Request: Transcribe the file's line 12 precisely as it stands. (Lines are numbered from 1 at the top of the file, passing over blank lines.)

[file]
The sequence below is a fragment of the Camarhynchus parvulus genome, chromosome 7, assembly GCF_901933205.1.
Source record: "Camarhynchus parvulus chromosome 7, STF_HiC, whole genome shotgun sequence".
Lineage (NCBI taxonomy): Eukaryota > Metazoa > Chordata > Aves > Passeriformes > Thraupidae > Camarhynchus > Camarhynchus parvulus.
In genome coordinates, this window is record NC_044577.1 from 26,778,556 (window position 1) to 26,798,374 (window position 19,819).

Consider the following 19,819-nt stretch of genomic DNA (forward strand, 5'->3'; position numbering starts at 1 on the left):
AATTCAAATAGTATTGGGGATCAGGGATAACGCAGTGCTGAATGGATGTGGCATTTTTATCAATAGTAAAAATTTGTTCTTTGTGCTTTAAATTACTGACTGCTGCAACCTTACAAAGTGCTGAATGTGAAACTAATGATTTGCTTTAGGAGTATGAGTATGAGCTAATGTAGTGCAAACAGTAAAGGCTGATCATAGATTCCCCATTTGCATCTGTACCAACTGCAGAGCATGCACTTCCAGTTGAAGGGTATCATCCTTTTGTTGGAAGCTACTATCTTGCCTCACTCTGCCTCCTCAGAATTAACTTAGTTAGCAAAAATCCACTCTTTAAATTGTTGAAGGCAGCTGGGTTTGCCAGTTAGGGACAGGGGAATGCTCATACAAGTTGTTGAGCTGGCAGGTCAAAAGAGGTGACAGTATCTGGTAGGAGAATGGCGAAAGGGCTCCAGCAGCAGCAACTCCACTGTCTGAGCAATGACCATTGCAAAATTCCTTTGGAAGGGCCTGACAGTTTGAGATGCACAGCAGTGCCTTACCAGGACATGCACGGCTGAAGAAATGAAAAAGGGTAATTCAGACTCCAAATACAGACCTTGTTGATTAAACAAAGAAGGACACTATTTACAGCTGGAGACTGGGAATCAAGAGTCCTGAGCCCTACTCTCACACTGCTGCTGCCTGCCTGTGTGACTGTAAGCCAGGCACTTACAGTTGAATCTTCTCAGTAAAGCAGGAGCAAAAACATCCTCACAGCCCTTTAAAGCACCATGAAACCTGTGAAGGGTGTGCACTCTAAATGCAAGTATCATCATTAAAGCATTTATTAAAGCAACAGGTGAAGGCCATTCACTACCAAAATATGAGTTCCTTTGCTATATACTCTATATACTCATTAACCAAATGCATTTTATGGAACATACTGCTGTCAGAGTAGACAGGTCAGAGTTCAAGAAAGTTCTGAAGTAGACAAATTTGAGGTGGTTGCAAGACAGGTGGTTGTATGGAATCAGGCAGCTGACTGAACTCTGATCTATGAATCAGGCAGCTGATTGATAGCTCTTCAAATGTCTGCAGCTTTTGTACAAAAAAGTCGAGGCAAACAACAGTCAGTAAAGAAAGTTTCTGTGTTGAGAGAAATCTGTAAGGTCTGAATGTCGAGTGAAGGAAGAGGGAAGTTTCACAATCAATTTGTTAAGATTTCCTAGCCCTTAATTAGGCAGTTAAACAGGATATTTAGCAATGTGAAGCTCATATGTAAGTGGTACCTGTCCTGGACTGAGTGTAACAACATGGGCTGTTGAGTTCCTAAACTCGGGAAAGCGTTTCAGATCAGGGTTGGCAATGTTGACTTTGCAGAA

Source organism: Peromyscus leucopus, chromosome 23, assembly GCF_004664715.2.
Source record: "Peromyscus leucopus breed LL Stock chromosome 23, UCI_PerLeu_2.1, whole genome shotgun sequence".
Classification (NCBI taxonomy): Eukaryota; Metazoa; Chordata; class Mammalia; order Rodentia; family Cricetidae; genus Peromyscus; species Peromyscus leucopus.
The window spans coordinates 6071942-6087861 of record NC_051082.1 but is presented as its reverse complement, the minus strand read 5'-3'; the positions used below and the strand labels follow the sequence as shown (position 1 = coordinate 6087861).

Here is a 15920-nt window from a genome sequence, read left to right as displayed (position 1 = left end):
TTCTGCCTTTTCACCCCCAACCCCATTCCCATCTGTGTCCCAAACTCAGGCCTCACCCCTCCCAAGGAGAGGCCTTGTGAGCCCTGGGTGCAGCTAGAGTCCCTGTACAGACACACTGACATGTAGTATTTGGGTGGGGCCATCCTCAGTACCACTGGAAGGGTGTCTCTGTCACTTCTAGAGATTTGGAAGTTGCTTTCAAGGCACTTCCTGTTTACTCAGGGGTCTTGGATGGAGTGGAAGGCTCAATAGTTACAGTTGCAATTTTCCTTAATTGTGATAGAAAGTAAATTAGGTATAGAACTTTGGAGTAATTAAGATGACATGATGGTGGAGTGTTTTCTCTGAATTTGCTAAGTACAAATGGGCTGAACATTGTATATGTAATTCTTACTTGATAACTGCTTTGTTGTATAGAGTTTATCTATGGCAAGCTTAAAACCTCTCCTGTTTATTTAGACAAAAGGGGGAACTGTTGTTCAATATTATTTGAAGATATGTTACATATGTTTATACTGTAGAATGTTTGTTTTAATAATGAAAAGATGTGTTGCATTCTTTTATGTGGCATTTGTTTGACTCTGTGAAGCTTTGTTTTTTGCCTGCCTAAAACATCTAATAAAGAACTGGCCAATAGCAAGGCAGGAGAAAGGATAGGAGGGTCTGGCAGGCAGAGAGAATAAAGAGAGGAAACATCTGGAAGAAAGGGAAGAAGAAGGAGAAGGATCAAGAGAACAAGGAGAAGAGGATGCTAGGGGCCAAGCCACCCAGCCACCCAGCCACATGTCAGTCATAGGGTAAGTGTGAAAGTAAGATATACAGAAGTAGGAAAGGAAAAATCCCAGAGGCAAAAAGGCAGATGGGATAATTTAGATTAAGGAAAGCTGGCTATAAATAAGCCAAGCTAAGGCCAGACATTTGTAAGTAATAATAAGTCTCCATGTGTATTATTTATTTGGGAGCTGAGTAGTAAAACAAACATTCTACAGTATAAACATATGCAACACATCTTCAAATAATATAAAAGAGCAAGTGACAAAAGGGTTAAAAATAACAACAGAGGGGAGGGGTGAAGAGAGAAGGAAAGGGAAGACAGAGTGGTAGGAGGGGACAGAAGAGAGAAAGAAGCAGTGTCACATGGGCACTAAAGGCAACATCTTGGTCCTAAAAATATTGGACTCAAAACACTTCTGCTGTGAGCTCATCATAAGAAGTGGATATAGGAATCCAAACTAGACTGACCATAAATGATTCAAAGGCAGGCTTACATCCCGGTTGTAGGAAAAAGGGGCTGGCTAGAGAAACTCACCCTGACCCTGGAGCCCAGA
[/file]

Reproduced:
TTCTGCCTTTTCACCCCCAACCCCATTCCCATCTGTGTCCCAAACTCAGGCCTCACCCCTCCCAAGGAGAGGCCTTGTGAGCCCTGGGTGCAGCTAGAGTCCCTGTACAGACACACTGACATGTAGTATTTGGGTGGGGCCATCCTCAGTACCACTGGAAGGGTGTCTCTGTCACTTCTAGAGATTTGGAAGTTGCTTTCAAGGCACTTCCTGTTTACTCAGGGGTCTTGGATGGAGTGGAAGGCTCAATAGTTACAGTTGCAATTTTCCTTAATTGTGATAGAAAGTAAATTAGGTATAGAACTTTGGAGTAATTAAGATGACATGATGGTGGAGTGTTTTCTCTGAATTTGCTAAGTACAAATGGGCTGAACATTGTATATGTAATTCTTACTTGATAACTGCTTTGTTGTATAGAGTTTATCTATGGCAAGCTTAAAACCTCTCCTGTTTATTTAGACAAAAGGGGGAACTGTTGTTCAATATTATTTGAAGATATGTTACATATGTTTATACTGTAGAATGTTTGTTTTAATAATGAAAAGATGTGTTGCATTCTTTTATGTGGCATTTGTTTGACTCTGTGAAGCTTTGTTTTTTGCCTGCCTAAAACATCTAATAAAGAACTGGCCAATAGCAAGGCAGGAGAAAGGATAGGAGGGTCTGGCAGGCAGAGAGAATAAAGAGAGGAAACATCTGGAAGAAAGGGAAGAAGAAGGAGAAGGATCAAGAGAACAAGGAGAAGAGGATGCTAGGGGCCAAGCCACCCAGCCACCCAGCCACATGTCAGTCATAGGGTAAGTGTGAAAGTAAGATATACAGAAGTAGGAAAGGAAAAATCCCAGAGGCAAAAAGGCAGATGGGATAATTTAGATTAAGGAAAGCTGGCTATAAATAAGCCAAGCTAAGGCCAGACATTTGTAAGTAATAATAAGTCTCCATGTGTATTATTTATTTGGGAGCTGAGTAGTAAAACAAACATTCTACAGTATAAACATATGCAACACATCTTCAAATAATATAAAAGAGCAAGTGACAAAAGGGTTAAAAATAACAACAGAGGGGAGGGGTGAAGAGAGAAGGAAAGGGAAGACAGAGTGGTAGGAGGGGACAGAAGAGAGAAAGAAGCAGTGTCACATGGGCACTAAAGGCAACATCTTGGTCCTAAAAATATTGGACTCAAAACACTTCTGCTGTGAGCTCATCATAAGAAGTGGATATAGGAATCCAAACTAGACTGACCATAAATGATTCAAAGGCAGGCTTACATCCCGGTTGTAGGAAAAAGGGGCTGGCTAGAGAAACTCACCCTGACCCTGGAGCCCAGA